Grab your coffee and settle in for some eye-opening facts. There’s a floating ...
I’ve gotta tell ya – the current corp of Dunkin Donuts ads has me thinkin’ Dunkins in a whole ‘nother way. See, Dunkin Donuts and me, we go way back. I was a child of the 60s, growing up not five miles away from Bill Rosenberg’s original Dunkin Donuts shop in Quincy, Massachusetts. Those were the days when Dunkin Donuts coffee was an afterthought. Dunkin was all about the donuts – 56 varieties, exactly twice as many kinds as Howard Johnson’s had ice cream flavors. Back in those days, Rosenberg made two promises. The donuts were made fresh every four hours. And the coffee never sat for more than twenty minutes. There was one flavor of coffee, and you had your choice of black, regular or light, milk or cream, and one lump or two. Dunkins sold fruit punch as a concession to the kids, but the donuts took center stage.
Even in those early days, Dunkin Donuts established a reputation for quirky ad campaigns that stuck in your mind. Back then, the Dunkin ad campaigns reflected the company’s donut-centric culture. Fred the Baker, introduced in the 1980s for a national ad campaign, became a cultural icon. His trademark “Time to make the donuts” ranks right up there with “I can’t believe I ate the whole thing” and “Where’s the beef?” as ad tag lines that took on a life outside the confines of the flickering box.
Fred the Baker was the face of Dunkin Donuts for over two decades, leaving some mighty big shoes to fill. When Dunkin Donuts went looking for a new face that fit its quirky, this-could-be-you image, it only made sense for them to turn to giants to fill those shoes. They Might Be Giants, that is. The quirky alt-goof music group was a natural to pick up exactly the image that Dunkins wants to portray. The new series of ads began in 2006, and is in its third round of original songs written just for the donut and coffee company. The focus these days is on the coffee – which is now available in a range of flavors, some permanent and some seasonal, and as espresso, cappucino and frozen drinks, and the ad campaigns focus on the coffee. In fact, unless you peer into the background of the television ads, you might not even realize that the company makes donuts.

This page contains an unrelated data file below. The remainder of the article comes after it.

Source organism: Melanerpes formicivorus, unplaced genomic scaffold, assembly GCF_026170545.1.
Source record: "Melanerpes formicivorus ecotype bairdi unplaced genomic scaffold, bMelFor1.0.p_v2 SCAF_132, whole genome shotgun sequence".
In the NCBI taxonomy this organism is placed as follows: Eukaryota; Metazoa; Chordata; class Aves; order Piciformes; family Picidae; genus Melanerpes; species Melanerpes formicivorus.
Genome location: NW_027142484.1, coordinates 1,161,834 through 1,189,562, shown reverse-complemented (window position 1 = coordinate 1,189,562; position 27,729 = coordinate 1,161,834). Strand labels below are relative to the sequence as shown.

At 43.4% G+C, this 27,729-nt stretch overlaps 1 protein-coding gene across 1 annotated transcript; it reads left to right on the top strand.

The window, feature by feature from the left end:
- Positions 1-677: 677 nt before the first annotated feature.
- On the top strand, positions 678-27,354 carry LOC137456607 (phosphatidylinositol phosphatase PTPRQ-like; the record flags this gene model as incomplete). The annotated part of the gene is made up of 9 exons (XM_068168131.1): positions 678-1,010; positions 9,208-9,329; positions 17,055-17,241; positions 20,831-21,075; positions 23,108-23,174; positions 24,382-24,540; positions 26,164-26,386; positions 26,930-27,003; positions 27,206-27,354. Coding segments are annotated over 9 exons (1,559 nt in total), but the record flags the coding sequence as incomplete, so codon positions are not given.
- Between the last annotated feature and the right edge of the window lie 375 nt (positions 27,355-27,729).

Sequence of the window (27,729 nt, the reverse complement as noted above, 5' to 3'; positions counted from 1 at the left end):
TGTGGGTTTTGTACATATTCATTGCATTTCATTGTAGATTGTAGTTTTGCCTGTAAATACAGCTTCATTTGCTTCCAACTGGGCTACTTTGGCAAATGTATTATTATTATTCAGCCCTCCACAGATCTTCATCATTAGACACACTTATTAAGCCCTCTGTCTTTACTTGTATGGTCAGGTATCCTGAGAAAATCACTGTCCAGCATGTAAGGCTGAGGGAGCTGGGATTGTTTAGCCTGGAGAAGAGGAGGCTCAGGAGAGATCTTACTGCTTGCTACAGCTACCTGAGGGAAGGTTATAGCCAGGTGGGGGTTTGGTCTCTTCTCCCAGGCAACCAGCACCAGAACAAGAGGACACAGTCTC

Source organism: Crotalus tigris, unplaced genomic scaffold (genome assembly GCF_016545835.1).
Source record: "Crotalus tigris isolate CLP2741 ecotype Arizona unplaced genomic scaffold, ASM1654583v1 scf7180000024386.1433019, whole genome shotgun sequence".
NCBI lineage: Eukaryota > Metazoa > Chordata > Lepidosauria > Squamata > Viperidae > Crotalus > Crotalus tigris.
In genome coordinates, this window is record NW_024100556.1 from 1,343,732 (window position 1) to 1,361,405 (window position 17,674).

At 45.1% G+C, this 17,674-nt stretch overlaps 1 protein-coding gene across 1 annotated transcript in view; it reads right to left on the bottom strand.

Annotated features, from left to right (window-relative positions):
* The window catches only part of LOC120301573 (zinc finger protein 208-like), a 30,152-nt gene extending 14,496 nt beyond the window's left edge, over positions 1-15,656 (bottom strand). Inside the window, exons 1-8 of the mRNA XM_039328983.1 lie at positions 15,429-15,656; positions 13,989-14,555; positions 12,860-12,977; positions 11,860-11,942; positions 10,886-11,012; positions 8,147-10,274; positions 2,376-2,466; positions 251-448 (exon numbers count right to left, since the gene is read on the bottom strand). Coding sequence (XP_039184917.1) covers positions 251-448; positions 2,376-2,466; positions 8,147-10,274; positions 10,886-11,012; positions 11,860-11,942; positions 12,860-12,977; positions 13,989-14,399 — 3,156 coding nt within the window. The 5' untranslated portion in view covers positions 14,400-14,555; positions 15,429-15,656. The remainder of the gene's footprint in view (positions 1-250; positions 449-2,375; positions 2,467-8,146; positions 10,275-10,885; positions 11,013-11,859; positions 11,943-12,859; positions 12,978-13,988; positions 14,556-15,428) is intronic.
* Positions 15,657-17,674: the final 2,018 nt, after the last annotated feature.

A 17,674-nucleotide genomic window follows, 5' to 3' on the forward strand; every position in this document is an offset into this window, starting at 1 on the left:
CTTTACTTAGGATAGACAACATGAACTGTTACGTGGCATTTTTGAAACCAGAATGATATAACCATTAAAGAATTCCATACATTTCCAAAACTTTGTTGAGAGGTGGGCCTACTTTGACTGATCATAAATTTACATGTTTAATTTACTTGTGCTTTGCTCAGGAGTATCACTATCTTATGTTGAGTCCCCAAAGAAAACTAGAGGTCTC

The America Runs on Dunkins campaign is an unqualified success by any measure. The catchy tunes and songs have rapidly established themselves as cultural touchstones, becoming classics almost as soon as they’re released. In an homage of sorts, the ads have even spawned imitators in the energy drink field. So what is it that makes the America Runs on Dunkins campaign such a hit?
Personally, I think it’s the exact same thing that made “Time to make the donuts” a household watchword. Every single ad in the campaign has recognizable, likeable characters that are just off-center enough to be memorable in everyday situations that are exaggerated just enough to be humorous. There’s the harried chauffeur-mom on an endless run of dropping off the kids for ballet, soccer, oboe and karate (say it again), and the stressed office worker sneaking out of the office at lunch for a secret job interview, and the bewildered line of automatons staring at the “Fritalian” coffee menu at the local ‘we won’t name them’ coffee shop.
So which are the best America Runs on Dunkins ads? Ask the question and you’ll find that everyone has a favorite nominee. My own list of best of the best? Well, if we judge by the lines that stick in the head, they’d have to be “Perhaps Fritalian” and “Whose left shoe is this does anybody know?” er.. All Night Blowout.
Think you might have missed some of these new classics in the making? You’ll find links to all the videos in the America Runs on Dunkins campaign at This Might Be a Wiki, the They Might Be Giants unofficial wiki. Go on. Pay them a visit. You know you want to.